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Eye See You

What’s the best way to use cues to foster and optimize video-based learning? That’s one question posed by a team of researchers who used eye-tracking technology to determine how students looked at the video cues and for how long. Their findings suggest that, of the four conditions presented (no cues, text cues, visual cues, and text-and-visual cues), two were more effective at improving learning: visual cues (e.g. dynamic lines, highlighted on-screen coloring for the purpose of guiding attention) and text-and-visual cues (which combined visual cues with written words).

Key Finding: This study suggests “that the visual cues and the combined text-and-visual cues could promote the cognitive processes of selecting, organizing, and integrating information, and they were both effective design methods to aid video-based learning” (p. 10).

Practical Implication: If you’re hesitating to add some (intentional) flair to your videos, you could be missing out on a key way to help learners understand important points and takeaways. Visual cues and text-and-visual cues work better at improving learning than no cues and text cues.

Read More (paywall): Wang, X., Lin, L., Han, M., & Spector, M.J. (2020). Impacts of cues on learning: Using eye-tracking technologies to examine the functions and designs of added cues in short instructional videos. Computers in Human Behavior, 107.

Let’s Be Social

Social presence in online learning has been consistently linked to a number of positive outcomes for learners, including greater satisfaction and an increase in perceived learning; when provided with opportunities to connect and interact in an online course, “users are more likely to feel a greater sense of belongingness and ultimately perceive higher levels of presence within the online classroom” (Andel et al., p. 2). In a study that examined whether asynchronous video commenting features can increase learner connections, researchers found that these comments increased social presence perceptions among users.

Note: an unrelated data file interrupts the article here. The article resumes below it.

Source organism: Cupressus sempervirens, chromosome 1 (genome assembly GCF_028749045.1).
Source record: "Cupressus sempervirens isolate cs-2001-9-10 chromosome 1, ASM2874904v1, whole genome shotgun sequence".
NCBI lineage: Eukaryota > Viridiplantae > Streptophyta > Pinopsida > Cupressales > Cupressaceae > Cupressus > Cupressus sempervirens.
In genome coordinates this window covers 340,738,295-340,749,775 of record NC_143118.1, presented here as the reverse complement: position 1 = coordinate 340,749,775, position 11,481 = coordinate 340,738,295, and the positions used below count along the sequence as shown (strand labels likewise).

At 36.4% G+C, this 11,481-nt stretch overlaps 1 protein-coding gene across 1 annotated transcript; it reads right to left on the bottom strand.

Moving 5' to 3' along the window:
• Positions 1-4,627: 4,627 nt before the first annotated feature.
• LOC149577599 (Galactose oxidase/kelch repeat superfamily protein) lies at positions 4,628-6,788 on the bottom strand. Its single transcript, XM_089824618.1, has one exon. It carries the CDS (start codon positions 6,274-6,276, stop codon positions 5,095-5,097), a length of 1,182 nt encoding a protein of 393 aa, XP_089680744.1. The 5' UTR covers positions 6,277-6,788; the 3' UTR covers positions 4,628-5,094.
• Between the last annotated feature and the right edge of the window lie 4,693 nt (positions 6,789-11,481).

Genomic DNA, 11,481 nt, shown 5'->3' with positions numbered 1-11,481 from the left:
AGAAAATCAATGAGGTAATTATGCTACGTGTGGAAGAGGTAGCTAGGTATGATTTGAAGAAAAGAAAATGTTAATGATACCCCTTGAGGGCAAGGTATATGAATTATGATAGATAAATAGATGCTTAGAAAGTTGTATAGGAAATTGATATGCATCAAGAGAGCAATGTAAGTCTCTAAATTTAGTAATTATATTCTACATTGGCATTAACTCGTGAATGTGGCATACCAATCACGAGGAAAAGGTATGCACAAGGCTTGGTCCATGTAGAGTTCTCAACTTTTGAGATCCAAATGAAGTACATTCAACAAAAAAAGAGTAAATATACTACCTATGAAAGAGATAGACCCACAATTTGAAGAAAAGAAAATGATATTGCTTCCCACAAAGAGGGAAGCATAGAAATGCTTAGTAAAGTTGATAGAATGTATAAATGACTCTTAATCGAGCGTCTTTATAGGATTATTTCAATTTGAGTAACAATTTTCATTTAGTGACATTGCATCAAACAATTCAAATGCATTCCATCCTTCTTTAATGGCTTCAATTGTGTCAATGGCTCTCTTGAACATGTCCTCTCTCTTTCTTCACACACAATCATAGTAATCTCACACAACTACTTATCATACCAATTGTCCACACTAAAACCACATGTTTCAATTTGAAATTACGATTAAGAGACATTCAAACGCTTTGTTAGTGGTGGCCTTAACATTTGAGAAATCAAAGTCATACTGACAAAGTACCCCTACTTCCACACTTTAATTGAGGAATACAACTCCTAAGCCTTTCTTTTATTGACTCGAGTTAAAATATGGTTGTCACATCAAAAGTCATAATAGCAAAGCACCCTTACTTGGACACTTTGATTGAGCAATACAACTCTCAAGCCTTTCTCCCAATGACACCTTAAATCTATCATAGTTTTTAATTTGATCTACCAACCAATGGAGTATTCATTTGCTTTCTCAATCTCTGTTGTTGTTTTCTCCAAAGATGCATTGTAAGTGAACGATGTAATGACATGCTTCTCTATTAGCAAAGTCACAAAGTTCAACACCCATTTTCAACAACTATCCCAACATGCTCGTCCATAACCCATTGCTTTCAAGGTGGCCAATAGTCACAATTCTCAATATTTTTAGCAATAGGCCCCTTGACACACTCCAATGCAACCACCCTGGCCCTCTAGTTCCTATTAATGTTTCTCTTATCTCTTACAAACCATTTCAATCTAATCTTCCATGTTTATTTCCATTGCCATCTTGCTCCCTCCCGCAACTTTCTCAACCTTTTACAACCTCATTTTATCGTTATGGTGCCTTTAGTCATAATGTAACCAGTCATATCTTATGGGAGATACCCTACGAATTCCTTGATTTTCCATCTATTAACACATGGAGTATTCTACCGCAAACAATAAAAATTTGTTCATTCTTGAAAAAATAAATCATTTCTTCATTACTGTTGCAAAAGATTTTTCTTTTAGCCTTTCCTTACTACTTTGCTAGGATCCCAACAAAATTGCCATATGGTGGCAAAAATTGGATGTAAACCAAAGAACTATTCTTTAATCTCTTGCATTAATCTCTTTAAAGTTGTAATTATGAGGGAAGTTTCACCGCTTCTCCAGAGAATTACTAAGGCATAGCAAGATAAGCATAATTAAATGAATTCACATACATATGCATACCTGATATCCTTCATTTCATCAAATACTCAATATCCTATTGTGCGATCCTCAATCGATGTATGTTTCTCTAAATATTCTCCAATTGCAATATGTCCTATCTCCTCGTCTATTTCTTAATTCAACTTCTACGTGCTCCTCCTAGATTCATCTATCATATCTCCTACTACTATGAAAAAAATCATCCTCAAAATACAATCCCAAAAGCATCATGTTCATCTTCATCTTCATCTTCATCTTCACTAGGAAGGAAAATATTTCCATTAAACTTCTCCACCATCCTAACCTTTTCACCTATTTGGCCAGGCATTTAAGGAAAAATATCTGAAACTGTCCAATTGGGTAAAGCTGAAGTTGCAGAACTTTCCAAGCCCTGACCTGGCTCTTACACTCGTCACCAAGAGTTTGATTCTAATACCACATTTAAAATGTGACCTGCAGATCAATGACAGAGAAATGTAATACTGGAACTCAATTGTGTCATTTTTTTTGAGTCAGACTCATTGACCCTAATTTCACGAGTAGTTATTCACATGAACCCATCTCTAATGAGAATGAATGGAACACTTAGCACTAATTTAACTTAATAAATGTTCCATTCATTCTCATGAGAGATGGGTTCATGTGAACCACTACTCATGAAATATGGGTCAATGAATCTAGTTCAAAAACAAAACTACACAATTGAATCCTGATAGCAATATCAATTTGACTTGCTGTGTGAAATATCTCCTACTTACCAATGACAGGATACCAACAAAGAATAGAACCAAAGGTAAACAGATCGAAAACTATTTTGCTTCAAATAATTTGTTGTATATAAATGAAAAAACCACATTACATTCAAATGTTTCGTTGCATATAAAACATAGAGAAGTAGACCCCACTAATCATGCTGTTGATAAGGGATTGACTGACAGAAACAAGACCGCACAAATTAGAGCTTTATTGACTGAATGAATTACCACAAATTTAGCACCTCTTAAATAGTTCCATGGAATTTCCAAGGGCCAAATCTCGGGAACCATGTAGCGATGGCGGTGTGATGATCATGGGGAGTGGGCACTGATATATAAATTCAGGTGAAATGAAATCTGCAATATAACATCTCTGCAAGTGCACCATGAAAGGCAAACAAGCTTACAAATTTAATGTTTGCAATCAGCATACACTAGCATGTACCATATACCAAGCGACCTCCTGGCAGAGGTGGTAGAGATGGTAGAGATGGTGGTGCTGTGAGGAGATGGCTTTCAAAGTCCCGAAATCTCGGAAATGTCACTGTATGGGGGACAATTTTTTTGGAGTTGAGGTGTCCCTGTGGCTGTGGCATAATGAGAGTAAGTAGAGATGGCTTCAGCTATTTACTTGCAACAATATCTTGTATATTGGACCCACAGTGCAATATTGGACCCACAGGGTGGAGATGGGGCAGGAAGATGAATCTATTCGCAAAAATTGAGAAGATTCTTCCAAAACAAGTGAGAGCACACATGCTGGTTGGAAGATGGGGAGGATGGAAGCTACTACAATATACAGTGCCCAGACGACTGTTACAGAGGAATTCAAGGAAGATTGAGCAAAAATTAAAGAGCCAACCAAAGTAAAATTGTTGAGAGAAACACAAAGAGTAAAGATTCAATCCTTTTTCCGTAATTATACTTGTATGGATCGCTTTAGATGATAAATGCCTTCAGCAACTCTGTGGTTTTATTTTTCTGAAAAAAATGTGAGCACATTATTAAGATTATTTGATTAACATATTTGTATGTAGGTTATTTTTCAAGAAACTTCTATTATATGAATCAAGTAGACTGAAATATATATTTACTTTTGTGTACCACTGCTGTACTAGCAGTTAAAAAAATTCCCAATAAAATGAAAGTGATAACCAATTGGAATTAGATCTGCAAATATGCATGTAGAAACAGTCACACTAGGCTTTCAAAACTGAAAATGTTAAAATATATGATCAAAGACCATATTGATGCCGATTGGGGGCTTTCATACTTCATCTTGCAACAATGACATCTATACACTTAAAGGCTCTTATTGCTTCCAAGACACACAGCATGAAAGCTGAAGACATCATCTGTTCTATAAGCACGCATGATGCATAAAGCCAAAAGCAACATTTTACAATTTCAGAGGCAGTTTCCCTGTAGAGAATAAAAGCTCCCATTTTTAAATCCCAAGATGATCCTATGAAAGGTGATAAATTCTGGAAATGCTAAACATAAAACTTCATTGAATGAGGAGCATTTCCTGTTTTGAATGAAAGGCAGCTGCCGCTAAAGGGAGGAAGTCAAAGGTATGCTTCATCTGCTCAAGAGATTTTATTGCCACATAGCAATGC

My question: Do a greater sense of belonging in online courses and a “perception” of learning lead to… actual learning? I find that I’m left with more questions than answers after reading this article. Stay tuned -- we'll dig into this topic soon.

Read More (paywall): Andel, S.A., de Vreede, T., Spector, V.E., Padmanabhan, B., Singh, V.K., & deVreede, G.J. (2020). Do social features help in video-centric online learning platforms? A social presence perspective. Computers in Human Behavior, 113.‍

Got Your Money: $2M Available

The Schmidt Futures Forum and Citadel have teamed up to launch a $2M competition to develop new ed tech tools to help students whose schooling has been disrupted by COVID-19. The Futures Forum on Learning Tools Competition invites educators, emerging talent, researchers, innovators, and digital learning platforms to submit solutions to this global problem and advance the field of learning engineering. Funding levels range from $25,000 to up to $250,000, with a total purse of $2M available. Finalists and winners will be connected to researchers, edtech leaders, and philanthropic organizations, and they will be given feedback throughout the process to help them refine their solutions and build a team. Concept memos from entrants are due Sept. 18. Winners will be selected in early December.

Joseph Reilly completed his Ph.D. in Education in May 2020 at the Harvard Graduate School of Education and is currently a postdoctoral fellow at HGSE. Joseph’s main interest is facilitating collaborative learning in technology-enabled science education. By leveraging machine learning techniques from computer science and best practices from educational psychology, novel ways to assess and help learners can drive good instruction in real-world learning environments from traditional classrooms to online learning.